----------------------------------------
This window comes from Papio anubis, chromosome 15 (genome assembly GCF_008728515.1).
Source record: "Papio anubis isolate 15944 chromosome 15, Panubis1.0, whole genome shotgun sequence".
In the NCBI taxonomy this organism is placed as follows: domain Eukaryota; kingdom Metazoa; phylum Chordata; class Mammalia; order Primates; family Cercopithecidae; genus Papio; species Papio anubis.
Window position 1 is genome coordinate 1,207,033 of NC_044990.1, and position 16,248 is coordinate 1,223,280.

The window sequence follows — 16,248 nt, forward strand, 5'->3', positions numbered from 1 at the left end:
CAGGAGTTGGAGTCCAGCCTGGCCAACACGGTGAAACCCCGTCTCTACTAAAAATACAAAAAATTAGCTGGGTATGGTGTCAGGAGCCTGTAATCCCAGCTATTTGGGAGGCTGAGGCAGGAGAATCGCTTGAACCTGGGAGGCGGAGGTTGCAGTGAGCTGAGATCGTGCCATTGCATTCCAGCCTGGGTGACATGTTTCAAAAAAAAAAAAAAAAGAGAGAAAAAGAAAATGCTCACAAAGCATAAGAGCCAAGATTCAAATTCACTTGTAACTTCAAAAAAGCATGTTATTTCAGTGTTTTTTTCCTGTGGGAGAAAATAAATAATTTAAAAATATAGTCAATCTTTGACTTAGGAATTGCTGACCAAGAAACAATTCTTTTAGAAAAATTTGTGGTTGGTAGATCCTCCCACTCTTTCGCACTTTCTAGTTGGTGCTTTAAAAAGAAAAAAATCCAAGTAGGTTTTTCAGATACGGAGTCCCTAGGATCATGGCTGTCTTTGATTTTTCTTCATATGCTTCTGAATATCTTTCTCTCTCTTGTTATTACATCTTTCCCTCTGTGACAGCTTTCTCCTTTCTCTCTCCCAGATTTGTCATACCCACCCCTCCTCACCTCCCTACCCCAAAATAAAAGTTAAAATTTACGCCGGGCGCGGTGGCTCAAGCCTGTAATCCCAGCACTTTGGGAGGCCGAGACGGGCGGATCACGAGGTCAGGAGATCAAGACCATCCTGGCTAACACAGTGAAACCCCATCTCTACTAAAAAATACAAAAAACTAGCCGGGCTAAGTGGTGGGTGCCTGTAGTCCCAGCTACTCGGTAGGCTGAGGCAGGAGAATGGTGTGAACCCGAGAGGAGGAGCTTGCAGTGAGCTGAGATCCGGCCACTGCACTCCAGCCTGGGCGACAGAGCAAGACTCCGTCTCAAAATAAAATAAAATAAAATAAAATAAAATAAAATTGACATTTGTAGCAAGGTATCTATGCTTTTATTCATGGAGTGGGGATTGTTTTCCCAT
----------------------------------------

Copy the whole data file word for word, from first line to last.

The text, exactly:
This window comes from Papio anubis, chromosome 15 (genome assembly GCF_008728515.1).
Source record: "Papio anubis isolate 15944 chromosome 15, Panubis1.0, whole genome shotgun sequence".
In the NCBI taxonomy this organism is placed as follows: domain Eukaryota; kingdom Metazoa; phylum Chordata; class Mammalia; order Primates; family Cercopithecidae; genus Papio; species Papio anubis.
Window position 1 is genome coordinate 1,207,033 of NC_044990.1, and position 16,248 is coordinate 1,223,280.

The window sequence follows — 16,248 nt, forward strand, 5'->3', positions numbered from 1 at the left end:
CAGGAGTTGGAGTCCAGCCTGGCCAACACGGTGAAACCCCGTCTCTACTAAAAATACAAAAAATTAGCTGGGTATGGTGTCAGGAGCCTGTAATCCCAGCTATTTGGGAGGCTGAGGCAGGAGAATCGCTTGAACCTGGGAGGCGGAGGTTGCAGTGAGCTGAGATCGTGCCATTGCATTCCAGCCTGGGTGACATGTTTCAAAAAAAAAAAAAAAAGAGAGAAAAAGAAAATGCTCACAAAGCATAAGAGCCAAGATTCAAATTCACTTGTAACTTCAAAAAAGCATGTTATTTCAGTGTTTTTTTCCTGTGGGAGAAAATAAATAATTTAAAAATATAGTCAATCTTTGACTTAGGAATTGCTGACCAAGAAACAATTCTTTTAGAAAAATTTGTGGTTGGTAGATCCTCCCACTCTTTCGCACTTTCTAGTTGGTGCTTTAAAAAGAAAAAAATCCAAGTAGGTTTTTCAGATACGGAGTCCCTAGGATCATGGCTGTCTTTGATTTTTCTTCATATGCTTCTGAATATCTTTCTCTCTCTTGTTATTACATCTTTCCCTCTGTGACAGCTTTCTCCTTTCTCTCTCCCAGATTTGTCATACCCACCCCTCCTCACCTCCCTACCCCAAAATAAAAGTTAAAATTTACGCCGGGCGCGGTGGCTCAAGCCTGTAATCCCAGCACTTTGGGAGGCCGAGACGGGCGGATCACGAGGTCAGGAGATCAAGACCATCCTGGCTAACACAGTGAAACCCCATCTCTACTAAAAAATACAAAAAACTAGCCGGGCTAAGTGGTGGGTGCCTGTAGTCCCAGCTACTCGGTAGGCTGAGGCAGGAGAATGGTGTGAACCCGAGAGGAGGAGCTTGCAGTGAGCTGAGATCCGGCCACTGCACTCCAGCCTGGGCGACAGAGCAAGACTCCGTCTCAAAATAAAATAAAATAAAATAAAATAAAATAAAATTGACATTTGTAGCAAGGTATCTATGCTTTTATTCATGGAGTGGGGATTGTTTTCCCAT